I'm paying cash. The previous owner's estate has already accepted my offer. I'm obviously not insolvent. THe monthly condo fee is low and I would be responsible for my own utilities. It's not a rental property. So, much of this information seems unnecessary and also none of their business, and leaving me at risk of identity theft if the information gets in the wrong hands. They seem very casual about their record-keeping and I have no assurances about how they would store this information.

For example, I don't mind if they phone my bank and my bank is allowed to tell them I have a bank acccount and enough money to cover say a year or two of condo fees, but to provide them with my account number?

This is not a professionally managed property management company but a homeowner's association, who do not seem to be very good at record keeping, given that they cannot seem to come up with any of the documents I am supposed to be supplied with. When I asked for a copy of the by-laws and rules they said "can't you get that from the previous owner?" --- it's an estate sale and she's dead.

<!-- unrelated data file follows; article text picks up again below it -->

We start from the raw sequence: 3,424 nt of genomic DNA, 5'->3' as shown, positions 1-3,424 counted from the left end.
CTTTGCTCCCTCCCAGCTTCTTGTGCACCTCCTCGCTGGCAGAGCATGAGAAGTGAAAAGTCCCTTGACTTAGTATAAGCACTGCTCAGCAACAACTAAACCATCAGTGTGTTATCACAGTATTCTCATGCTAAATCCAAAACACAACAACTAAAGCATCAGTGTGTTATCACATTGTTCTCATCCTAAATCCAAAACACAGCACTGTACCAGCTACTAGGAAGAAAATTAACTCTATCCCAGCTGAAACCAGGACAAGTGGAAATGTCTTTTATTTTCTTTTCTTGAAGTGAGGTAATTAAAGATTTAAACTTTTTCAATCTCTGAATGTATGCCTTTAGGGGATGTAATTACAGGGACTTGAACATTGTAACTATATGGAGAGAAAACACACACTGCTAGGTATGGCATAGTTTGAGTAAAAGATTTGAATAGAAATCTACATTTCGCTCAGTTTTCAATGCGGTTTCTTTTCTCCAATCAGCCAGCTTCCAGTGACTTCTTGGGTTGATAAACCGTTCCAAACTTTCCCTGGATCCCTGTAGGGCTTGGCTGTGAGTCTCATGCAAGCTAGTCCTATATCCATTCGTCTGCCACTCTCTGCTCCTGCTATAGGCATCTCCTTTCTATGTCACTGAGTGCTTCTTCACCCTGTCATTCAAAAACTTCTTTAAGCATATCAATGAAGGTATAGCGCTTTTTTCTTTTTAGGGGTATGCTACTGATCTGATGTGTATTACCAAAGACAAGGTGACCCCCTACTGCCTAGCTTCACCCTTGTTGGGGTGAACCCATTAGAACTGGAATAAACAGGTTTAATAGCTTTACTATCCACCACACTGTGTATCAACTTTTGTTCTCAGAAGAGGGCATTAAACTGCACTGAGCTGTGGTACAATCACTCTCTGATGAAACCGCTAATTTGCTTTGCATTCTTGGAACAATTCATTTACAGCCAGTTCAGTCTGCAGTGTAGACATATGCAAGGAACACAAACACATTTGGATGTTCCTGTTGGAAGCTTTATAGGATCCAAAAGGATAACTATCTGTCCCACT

I had a condo in Kentucky for years, and I never had to go through any of this B.S.

Is this typical, does anyone know? Is it even legal?
Welcome to Florida!
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Old 03-24-2014, 01:34 AM
 
Location: Ocala, FL
422 posts, read 496,100 times
Reputation: 1375
In Marion County, Florida, the HOA documents are available online through the county clerk's office, free of charge. I'm sure it's the same in other counties.
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Old 03-24-2014, 04:24 AM
 
10,334 posts, read 8,218,359 times
Reputation: 4556
CAN ANYONE RECOMMEND FOR ME A REPUTABLE REAL ESTATE ATTORNEY OR EVEN JUST A GOOD FIRM IN PALM BEACH COUNTY?



pretty please....


btw, those of you referring to me as "he", I'm a "she"....

Maybe it's not as bad as its sounds. These are mostly elderly snow-birders I'm dealing with; maybe they are using an application form from 1980, before the days of identity theft.

I wasn't planning to live in this condo forever. It was either going to be a vacation winter home, or if I love Florida, I'd buy a better condo or a house eventually.